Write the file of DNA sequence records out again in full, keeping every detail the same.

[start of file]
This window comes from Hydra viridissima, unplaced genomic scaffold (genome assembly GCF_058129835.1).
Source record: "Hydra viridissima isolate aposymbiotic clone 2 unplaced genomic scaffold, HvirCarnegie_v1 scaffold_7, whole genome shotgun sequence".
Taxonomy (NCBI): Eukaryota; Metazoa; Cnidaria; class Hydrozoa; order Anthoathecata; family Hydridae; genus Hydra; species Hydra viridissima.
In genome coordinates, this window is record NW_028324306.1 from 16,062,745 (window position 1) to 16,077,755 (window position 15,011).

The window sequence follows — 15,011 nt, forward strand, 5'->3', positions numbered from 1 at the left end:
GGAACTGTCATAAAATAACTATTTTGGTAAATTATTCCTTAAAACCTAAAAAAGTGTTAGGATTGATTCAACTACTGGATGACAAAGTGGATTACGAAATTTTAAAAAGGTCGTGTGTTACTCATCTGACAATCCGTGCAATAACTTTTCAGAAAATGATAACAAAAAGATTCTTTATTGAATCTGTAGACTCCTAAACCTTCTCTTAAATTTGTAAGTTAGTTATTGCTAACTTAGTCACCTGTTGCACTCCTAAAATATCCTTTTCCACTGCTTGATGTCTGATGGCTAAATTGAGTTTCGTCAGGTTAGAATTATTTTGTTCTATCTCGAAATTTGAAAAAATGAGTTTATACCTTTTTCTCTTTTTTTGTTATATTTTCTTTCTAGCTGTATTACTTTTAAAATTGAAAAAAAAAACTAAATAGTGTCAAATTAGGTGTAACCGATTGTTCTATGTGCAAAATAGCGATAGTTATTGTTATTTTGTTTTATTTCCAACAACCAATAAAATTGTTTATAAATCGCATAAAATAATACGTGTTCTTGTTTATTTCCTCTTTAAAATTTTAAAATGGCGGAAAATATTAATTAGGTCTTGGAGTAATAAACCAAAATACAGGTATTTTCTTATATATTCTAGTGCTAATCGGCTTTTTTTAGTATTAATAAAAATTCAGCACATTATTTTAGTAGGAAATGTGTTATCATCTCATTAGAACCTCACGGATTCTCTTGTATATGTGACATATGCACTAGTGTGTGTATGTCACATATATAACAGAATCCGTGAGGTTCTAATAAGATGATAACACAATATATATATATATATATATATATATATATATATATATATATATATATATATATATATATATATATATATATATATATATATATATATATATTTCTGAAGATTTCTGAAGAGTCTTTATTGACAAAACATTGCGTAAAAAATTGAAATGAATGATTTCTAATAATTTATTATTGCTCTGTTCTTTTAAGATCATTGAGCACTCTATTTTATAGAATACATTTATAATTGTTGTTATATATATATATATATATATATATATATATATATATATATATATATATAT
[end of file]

This window comes from Hydra viridissima, unplaced genomic scaffold (genome assembly GCF_058129835.1).
Source record: "Hydra viridissima isolate aposymbiotic clone 2 unplaced genomic scaffold, HvirCarnegie_v1 scaffold_7, whole genome shotgun sequence".
Taxonomy (NCBI): Eukaryota; Metazoa; Cnidaria; class Hydrozoa; order Anthoathecata; family Hydridae; genus Hydra; species Hydra viridissima.
In genome coordinates, this window is record NW_028324306.1 from 16,062,745 (window position 1) to 16,077,755 (window position 15,011).

The window sequence follows — 15,011 nt, forward strand, 5'->3', positions numbered from 1 at the left end:
GGAACTGTCATAAAATAACTATTTTGGTAAATTATTCCTTAAAACCTAAAAAAGTGTTAGGATTGATTCAACTACTGGATGACAAAGTGGATTACGAAATTTTAAAAAGGTCGTGTGTTACTCATCTGACAATCCGTGCAATAACTTTTCAGAAAATGATAACAAAAAGATTCTTTATTGAATCTGTAGACTCCTAAACCTTCTCTTAAATTTGTAAGTTAGTTATTGCTAACTTAGTCACCTGTTGCACTCCTAAAATATCCTTTTCCACTGCTTGATGTCTGATGGCTAAATTGAGTTTCGTCAGGTTAGAATTATTTTGTTCTATCTCGAAATTTGAAAAAATGAGTTTATACCTTTTTCTCTTTTTTTGTTATATTTTCTTTCTAGCTGTATTACTTTTAAAATTGAAAAAAAAAACTAAATAGTGTCAAATTAGGTGTAACCGATTGTTCTATGTGCAAAATAGCGATAGTTATTGTTATTTTGTTTTATTTCCAACAACCAATAAAATTGTTTATAAATCGCATAAAATAATACGTGTTCTTGTTTATTTCCTCTTTAAAATTTTAAAATGGCGGAAAATATTAATTAGGTCTTGGAGTAATAAACCAAAATACAGGTATTTTCTTATATATTCTAGTGCTAATCGGCTTTTTTTAGTATTAATAAAAATTCAGCACATTATTTTAGTAGGAAATGTGTTATCATCTCATTAGAACCTCACGGATTCTCTTGTATATGTGACATATGCACTAGTGTGTGTATGTCACATATATAACAGAATCCGTGAGGTTCTAATAAGATGATAACACAATATATATATATATATATATATATATATATATATATATATATATATATATATATATATATATATATATATATATATATATATATATATATATTTCTGAAGATTTCTGAAGAGTCTTTATTGACAAAACATTGCGTAAAAAATTGAAATGAATGATTTCTAATAATTTATTATTGCTCTGTTCTTTTAAGATCATTGAGCACTCTATTTTATAGAATACATTTATAATTGTTGTTATATATATATATATATATATATATATATATATATATATATATATATATAT